10. Mindful walking: Choose a safe environment for this practice. As you are about to begin your walk, set your intention to notice and to remain present. Let your attention focus on your body, on the sensation of walking. Your feet as they push down on and then away from the ground. Your weight as it moves fluidly from one foot to the other. Your arms and legs moving in your clothing. If your focus slips away—as focus has a tendency to do!—bring it easily back to the sensation of your body in movement. Now without “losing” awareness of your body allow your attention to expand in order to take in the environment around you. What do you hear? What do you see? How does the air feel on your skin or in your hair? Finally, while remaining aware of the environment and your body allow your attention to expand further and take in your inner process. Your thoughts, your feelings. Not judging them but only noting them—what they are, how strong or how mild. As you complete your walk, acknowledge that you set the intention of mindfulness. Congratulate yourself for having done this.
  11. Mindful eating: Turn off the television, move away from the computer and put down your book or your work so you can focus on the experience of eating. Observe the food before you. Inhale: what aromas do you notice? Notice your hand as it picks up the fork or spoon. As you put food into your mouth, what do you notice? Is the food warm or cold, sweet or sour, bitter or salty? What happens in your mouth when you have a bite of food? What are the differences between taste and aroma? As you chew, notice the consistency of the food. As you swallow, how does your body feel? And as you continue to eat, notice how you begin to feel full, how appetite changes. Do you eat slowly or quickly? What is it like to pay attention to this part of your life? Listen to your body as it tells you when it’s hungry and when it’s full. Does your body become full before your mouth does?
  12. Mindful eating with a friend: Taking turns with a friend, close your eyes while he or she puts a piece of food into your mouth. Rather than trying to recognize and identify what it is, notice its taste, aroma, texture, juiciness, consistency. Now let your friend close their eyes and take a turn.
  13. Mindful chores: Completing chores around the house can be an opportunity for practicing mindfulness. When washing the dishes notice the temperature and flow of the water, the smell of the dish soap, the weight and size of each object as you wash it and turn it under the water to rinse it.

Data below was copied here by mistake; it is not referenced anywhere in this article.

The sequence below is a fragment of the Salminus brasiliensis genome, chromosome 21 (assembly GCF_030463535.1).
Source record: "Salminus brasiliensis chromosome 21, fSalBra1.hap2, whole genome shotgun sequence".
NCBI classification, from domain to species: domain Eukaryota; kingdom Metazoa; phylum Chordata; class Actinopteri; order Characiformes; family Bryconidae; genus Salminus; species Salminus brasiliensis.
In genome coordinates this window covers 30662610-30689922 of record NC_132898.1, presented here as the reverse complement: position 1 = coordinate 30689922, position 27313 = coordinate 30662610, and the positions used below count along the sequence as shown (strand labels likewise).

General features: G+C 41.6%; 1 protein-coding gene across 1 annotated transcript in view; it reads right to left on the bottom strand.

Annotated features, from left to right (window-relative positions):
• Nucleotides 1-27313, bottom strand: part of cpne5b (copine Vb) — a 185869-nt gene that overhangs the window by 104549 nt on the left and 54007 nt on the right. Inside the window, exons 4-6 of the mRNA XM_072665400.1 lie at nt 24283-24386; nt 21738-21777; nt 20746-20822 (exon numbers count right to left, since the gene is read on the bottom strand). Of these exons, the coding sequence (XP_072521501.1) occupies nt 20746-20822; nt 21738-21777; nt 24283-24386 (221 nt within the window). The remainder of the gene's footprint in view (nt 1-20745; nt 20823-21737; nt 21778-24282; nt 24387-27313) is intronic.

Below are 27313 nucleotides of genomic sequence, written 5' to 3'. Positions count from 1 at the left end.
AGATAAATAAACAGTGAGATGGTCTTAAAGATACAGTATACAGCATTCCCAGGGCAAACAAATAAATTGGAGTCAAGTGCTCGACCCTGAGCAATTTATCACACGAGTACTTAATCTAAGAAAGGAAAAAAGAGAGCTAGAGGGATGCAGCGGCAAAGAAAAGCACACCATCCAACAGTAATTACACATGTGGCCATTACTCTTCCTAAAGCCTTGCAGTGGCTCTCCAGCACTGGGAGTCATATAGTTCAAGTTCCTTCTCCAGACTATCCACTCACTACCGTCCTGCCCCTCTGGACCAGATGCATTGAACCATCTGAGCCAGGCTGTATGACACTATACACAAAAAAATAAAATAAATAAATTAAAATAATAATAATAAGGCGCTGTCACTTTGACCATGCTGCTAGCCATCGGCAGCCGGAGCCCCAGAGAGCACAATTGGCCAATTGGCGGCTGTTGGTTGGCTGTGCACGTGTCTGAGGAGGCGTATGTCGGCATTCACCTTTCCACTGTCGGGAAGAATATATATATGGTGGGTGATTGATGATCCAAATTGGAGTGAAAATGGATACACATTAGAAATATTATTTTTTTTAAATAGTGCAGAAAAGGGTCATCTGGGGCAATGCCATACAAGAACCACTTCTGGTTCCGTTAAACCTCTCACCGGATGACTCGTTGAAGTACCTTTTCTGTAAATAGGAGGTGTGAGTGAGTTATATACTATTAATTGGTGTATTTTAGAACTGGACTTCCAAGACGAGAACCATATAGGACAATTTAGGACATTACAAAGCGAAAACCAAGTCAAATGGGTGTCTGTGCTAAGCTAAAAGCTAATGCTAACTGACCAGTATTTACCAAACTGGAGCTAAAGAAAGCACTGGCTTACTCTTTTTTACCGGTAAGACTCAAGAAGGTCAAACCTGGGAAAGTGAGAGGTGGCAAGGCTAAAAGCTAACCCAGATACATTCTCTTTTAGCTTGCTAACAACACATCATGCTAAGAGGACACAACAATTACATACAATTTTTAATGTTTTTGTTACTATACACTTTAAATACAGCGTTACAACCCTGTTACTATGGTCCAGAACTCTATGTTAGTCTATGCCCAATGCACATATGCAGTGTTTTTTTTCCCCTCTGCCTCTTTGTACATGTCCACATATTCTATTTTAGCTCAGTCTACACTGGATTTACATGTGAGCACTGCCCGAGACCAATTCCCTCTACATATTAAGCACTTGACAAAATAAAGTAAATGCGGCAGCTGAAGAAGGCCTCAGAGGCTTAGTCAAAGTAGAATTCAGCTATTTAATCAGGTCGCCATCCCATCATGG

14. Automatic writing: Many of us experience tension around ideas of writing or drawing. For this practice sit comfortably at a table with a piece of paper in front of you. Hold a pen, pencil or crayon to the surface of the paper and move your hand, not attempting to draw a picture or write a word, only making an unbroken line on the paper. Observe the line as it moves across the paper—whether it spirals or loops, whether it’s smooth or jagged. Now move your entire arm and observe the line, noticing any changes that you observe. Finally move your whole body, observing the line.
  15. Mindfulness and suffering: Pain is physical sensation. Suffering incorporates that sensation and our responses to it. These responses can include fear, anger, hatred and self-blame. They can also include increased bodily tension—clenching or tightness, or attempts to get away from the pain. Sit or lie down as comfortably as possible. Notice the position of your body. Scan your body and focus on an area where you aren’t in pain, that’s comfortable or at least neutral. Allow your focus to rest there for a long moment. Now shift your focus to the area of your body where you’re experiencing pain. Just let yourself be there without trying to reduce, resolve or explain the pain. As much as possible, just notice. Is the pain sharp? Burning? Constant, or in waves? Is its area clearly defined or does it shift? In this moment let yourself be curious about the physical sensation, letting go of any need to know its cause or determine its meaning, to remember the past or predict the future. Now bring your attention back to the area of your body that feels okay, or neutral. Rest there for a few moments. If you choose, you can return your attention again to the painful area. Do you notice any attitude that you have towards the pain or towards yourself—fear, anger, hatred, guilt or shame? Do you notice any changes in your body when you focus on the painful area—tightening or twisting, holding your breath or clenching your teeth? Simply notice these feelings, and breathe. Return to the comfortable or neutral area of your body.